Readers, I have a confession. I am a college-educated professional; I am a wife and a mom and have owned 2 houses in the last 10 years. I’ve been driving for 21 years, and here is the brutally honest truth – I knew as much about insurance as I know about brain surgery. That is to say, I didn’t know a whole heck of a lot. Now that I’ve been around the insurance industry for a few years, I know enough to be dangerous. (Don’t worry, any insurance information you get here is from licensed agents. This is purely an “it’s never too late to learn” post.)
I went from being insured on my parents’ auto insurance to starting a policy with my husband, which frankly, other than supplying him (I assume) with my social security number and driver’s license number, I had little to do with. To be truthful, I’m not even sure we had renter’s insurance when we moved into our first apartment (a thought that astounds and scares me at this point in my life).
I (thankfully) never had to file a claim with my auto insurance. When we bought our first home, our homeowner’s insurance was paid through escrow, and I was so detached from the process that I couldn’t tell you how much our premium was, what our deductible was, or anything of the sort. I didn’t even know enough to complain about our rising premium rates because as I said … I did not know what our homeowner premium was.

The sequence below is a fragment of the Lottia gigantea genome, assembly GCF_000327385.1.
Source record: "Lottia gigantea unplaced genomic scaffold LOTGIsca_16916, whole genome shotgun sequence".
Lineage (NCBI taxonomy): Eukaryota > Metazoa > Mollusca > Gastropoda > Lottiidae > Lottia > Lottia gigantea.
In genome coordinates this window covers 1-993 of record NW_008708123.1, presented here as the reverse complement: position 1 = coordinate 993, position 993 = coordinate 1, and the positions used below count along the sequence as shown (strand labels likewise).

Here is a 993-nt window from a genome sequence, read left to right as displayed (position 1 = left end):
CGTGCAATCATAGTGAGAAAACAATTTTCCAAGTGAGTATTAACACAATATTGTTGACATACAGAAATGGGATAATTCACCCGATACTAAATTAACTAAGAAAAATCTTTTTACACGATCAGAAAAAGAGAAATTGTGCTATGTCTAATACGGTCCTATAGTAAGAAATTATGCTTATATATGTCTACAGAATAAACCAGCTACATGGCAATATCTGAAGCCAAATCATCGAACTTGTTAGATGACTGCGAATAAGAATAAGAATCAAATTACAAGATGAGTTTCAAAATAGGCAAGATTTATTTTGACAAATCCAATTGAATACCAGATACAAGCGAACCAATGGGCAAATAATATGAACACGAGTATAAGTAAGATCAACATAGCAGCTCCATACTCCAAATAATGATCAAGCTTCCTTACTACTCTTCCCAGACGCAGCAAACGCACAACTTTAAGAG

Yes, I’m slightly embarrassed to admit that, but here is the thing – I’m pretty sure I’m not alone in this. Insurance can be confusing and scary. When you’re young, you don’t think anything bad is ever going to happen to you. Hopefully nothing bad will ever happen, but the truth is accidents, fires, tornados, and thefts happen every single day and you need to be prepared for them.
I understand, insurance can be pricey and what you pay for isn’t tangible. You can’t hold it in your hands, but I can tell you it will be some of the best money you will ever spend. I am an accountant, frugal by nature, and I don’t like paying for things I don’t use. In spite of all of those things, I would happily pay my premiums and go through life never having to use my insurance because it means I’ve never had an accident, a fire, or a natural disaster.
I encourage you to get involved, educate yourself, and ask questions. If you’re out shopping to get better rates, make sure you know what you’re paying for. Insurance shouldn’t be confusing or scary. It should give you comfort that your family and home are protected.